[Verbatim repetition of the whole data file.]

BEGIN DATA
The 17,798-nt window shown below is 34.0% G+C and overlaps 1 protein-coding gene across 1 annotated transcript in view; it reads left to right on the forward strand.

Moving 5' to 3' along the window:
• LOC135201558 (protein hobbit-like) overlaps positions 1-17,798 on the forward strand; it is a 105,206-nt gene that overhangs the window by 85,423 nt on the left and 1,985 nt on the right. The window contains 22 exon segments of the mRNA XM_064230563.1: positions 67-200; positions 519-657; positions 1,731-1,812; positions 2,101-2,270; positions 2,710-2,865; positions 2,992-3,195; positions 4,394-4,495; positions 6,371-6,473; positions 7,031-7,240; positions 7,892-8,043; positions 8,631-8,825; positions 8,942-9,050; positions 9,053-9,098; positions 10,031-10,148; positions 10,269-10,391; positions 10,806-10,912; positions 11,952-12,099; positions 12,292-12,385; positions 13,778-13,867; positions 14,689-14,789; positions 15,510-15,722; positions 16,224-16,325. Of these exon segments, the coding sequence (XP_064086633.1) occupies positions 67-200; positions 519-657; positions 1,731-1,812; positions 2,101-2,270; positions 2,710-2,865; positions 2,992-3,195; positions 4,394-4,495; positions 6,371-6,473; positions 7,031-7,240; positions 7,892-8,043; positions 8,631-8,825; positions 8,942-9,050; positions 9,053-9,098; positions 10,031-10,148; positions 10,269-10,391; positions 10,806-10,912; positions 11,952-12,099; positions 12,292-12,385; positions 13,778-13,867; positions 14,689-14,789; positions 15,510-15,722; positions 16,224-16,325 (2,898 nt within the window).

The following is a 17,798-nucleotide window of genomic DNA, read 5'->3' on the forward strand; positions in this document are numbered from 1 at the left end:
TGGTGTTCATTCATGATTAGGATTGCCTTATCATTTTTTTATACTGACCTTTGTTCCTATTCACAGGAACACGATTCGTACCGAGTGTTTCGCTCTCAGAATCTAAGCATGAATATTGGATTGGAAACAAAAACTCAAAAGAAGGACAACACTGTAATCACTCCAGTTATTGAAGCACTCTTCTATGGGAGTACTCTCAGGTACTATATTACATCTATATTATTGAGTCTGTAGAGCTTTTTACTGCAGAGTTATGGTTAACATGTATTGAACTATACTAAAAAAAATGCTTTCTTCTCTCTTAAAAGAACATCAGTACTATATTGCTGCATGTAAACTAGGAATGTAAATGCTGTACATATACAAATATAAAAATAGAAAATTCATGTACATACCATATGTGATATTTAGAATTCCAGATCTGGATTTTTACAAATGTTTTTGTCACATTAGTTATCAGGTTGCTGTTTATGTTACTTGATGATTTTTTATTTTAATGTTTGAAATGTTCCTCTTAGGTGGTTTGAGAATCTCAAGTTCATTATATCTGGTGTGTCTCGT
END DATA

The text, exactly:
The 17,798-nt window shown below is 34.0% G+C and overlaps 1 protein-coding gene across 1 annotated transcript in view; it reads left to right on the forward strand.

Moving 5' to 3' along the window:
• LOC135201558 (protein hobbit-like) overlaps positions 1-17,798 on the forward strand; it is a 105,206-nt gene that overhangs the window by 85,423 nt on the left and 1,985 nt on the right. The window contains 22 exon segments of the mRNA XM_064230563.1: positions 67-200; positions 519-657; positions 1,731-1,812; positions 2,101-2,270; positions 2,710-2,865; positions 2,992-3,195; positions 4,394-4,495; positions 6,371-6,473; positions 7,031-7,240; positions 7,892-8,043; positions 8,631-8,825; positions 8,942-9,050; positions 9,053-9,098; positions 10,031-10,148; positions 10,269-10,391; positions 10,806-10,912; positions 11,952-12,099; positions 12,292-12,385; positions 13,778-13,867; positions 14,689-14,789; positions 15,510-15,722; positions 16,224-16,325. Of these exon segments, the coding sequence (XP_064086633.1) occupies positions 67-200; positions 519-657; positions 1,731-1,812; positions 2,101-2,270; positions 2,710-2,865; positions 2,992-3,195; positions 4,394-4,495; positions 6,371-6,473; positions 7,031-7,240; positions 7,892-8,043; positions 8,631-8,825; positions 8,942-9,050; positions 9,053-9,098; positions 10,031-10,148; positions 10,269-10,391; positions 10,806-10,912; positions 11,952-12,099; positions 12,292-12,385; positions 13,778-13,867; positions 14,689-14,789; positions 15,510-15,722; positions 16,224-16,325 (2,898 nt within the window).

The following is a 17,798-nucleotide window of genomic DNA, read 5'->3' on the forward strand; positions in this document are numbered from 1 at the left end:
TGGTGTTCATTCATGATTAGGATTGCCTTATCATTTTTTTATACTGACCTTTGTTCCTATTCACAGGAACACGATTCGTACCGAGTGTTTCGCTCTCAGAATCTAAGCATGAATATTGGATTGGAAACAAAAACTCAAAAGAAGGACAACACTGTAATCACTCCAGTTATTGAAGCACTCTTCTATGGGAGTACTCTCAGGTACTATATTACATCTATATTATTGAGTCTGTAGAGCTTTTTACTGCAGAGTTATGGTTAACATGTATTGAACTATACTAAAAAAAATGCTTTCTTCTCTCTTAAAAGAACATCAGTACTATATTGCTGCATGTAAACTAGGAATGTAAATGCTGTACATATACAAATATAAAAATAGAAAATTCATGTACATACCATATGTGATATTTAGAATTCCAGATCTGGATTTTTACAAATGTTTTTGTCACATTAGTTATCAGGTTGCTGTTTATGTTACTTGATGATTTTTTATTTTAATGTTTGAAATGTTCCTCTTAGGTGGTTTGAGAATCTCAAGTTCATTATATCTGGTGTGTCTCGT